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How India's economic interest is better served by letting rupee weaken

The Reserve Bank of India (RBI) had fought hard to hold the value of the US dollar below ₹80 in recent months, using up nearly $45 billion of its foreign exchange reserves since July 1. But it finally yielded to the pressure stemming from the latest interest-rate hike by the US Federal Reserve Board with the dollar attaining the value of ₹81 on September 22.

Many analysts view this rise of the dollar and corresponding fall of the rupee as a sign of weakness in the Indian economy. But such inference is not only wrong but also encourages policymakers to rally behind a strong rupee when the national economic interest might well be served by allowing it to weaken.

To understand how damaging wrong choices on the exchange rate can be, it is instructive to briefly digress to a historical episode going back to the 1950s. During World War 2, strong performance of Indian exports and tight controls on imports had allowed India to accumulate a large volume of foreign exchange in terms of the British pound sterling, which came to be called as the sterling balances.

After the war, as India embarked upon its ambitious Five-Year Plans, it had to resort to money creation to finance part of the expenditure, which resulted in inflation rates exceeding those in its trading partners. With the nominal exchange rates fixed at the time, the higher inflation rates made Indian products uncompetitive relative to foreign ones. Imports became more attractive while, simultaneous, exports suffered.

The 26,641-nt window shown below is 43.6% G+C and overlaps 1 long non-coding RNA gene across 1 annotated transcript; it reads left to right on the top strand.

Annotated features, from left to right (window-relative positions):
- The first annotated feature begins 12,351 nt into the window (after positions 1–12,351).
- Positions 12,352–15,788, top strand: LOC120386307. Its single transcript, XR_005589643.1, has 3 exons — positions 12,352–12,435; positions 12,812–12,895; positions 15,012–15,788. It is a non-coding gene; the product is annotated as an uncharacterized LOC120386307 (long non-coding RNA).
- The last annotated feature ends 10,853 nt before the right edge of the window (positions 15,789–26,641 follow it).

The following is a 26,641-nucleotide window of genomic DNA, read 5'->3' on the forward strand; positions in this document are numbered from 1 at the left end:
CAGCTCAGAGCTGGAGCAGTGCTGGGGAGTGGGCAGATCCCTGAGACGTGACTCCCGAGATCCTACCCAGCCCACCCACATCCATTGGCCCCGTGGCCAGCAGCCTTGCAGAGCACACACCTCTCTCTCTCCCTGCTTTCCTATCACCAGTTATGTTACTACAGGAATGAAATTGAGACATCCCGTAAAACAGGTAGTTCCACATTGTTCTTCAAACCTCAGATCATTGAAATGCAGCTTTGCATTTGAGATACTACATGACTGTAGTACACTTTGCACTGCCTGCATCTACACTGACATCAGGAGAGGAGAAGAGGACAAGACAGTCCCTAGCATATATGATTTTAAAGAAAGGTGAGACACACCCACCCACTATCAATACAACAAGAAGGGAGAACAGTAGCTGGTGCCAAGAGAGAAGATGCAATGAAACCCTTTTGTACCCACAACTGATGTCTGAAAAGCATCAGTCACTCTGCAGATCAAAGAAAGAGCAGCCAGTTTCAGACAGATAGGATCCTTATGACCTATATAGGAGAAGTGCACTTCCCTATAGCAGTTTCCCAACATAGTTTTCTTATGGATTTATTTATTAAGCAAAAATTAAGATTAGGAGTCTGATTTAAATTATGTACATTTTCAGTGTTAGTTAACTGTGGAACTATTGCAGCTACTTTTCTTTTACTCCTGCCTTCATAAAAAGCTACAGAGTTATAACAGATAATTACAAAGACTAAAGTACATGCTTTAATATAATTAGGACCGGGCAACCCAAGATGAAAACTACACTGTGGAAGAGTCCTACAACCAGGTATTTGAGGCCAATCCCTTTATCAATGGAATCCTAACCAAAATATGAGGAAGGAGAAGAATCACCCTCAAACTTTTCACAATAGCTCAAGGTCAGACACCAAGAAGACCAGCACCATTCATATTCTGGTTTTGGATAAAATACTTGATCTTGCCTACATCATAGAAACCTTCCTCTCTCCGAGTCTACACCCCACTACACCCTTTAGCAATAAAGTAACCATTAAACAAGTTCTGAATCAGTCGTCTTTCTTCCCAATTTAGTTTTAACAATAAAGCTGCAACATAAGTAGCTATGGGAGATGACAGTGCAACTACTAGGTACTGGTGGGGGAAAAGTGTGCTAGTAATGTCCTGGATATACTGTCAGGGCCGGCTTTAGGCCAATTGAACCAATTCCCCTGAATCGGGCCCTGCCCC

Evidently, this created a deficit in India's balance of payments (BoP), which had to be financed by drawing on the sterling balances. The availability of these balances proved a big blessing, since they allowed the country to import not just machinery and raw materials required for industrialisation but also consumer goods to soften the blow of inflation. Unfortunately, however, the sterling balances ran out by the end of 1957-58, and India came face-to-face with its first serious BoP crisis.

Meet Licence-Permit Raj

At this point, India had two options: devalue the rupee to make Indian goods more competitive vis-a-vis those of its trading partners, or clamp down on imports by stricter enforcement of import licensing that had been in place since the World War. At the time, devaluation was widely viewed as equivalent to admission that the economy is fundamentally weak. Therefore, there was no political constituency whatsoever for it. So, strict import licensing buttressed by exchange control became the default choice.

Many of the problems associated with the licence-permit raj that followed in the 1960s and beyond had their origins in this fateful policy choice. Even then, the government found itself compelled to devalue the rupee subsequently in June 1966. But it was too little too late by then and, moreover, the policy was ill-timed. Two back-to-back droughts effectively overwhelmed any positive effects that the devaluation could have had.

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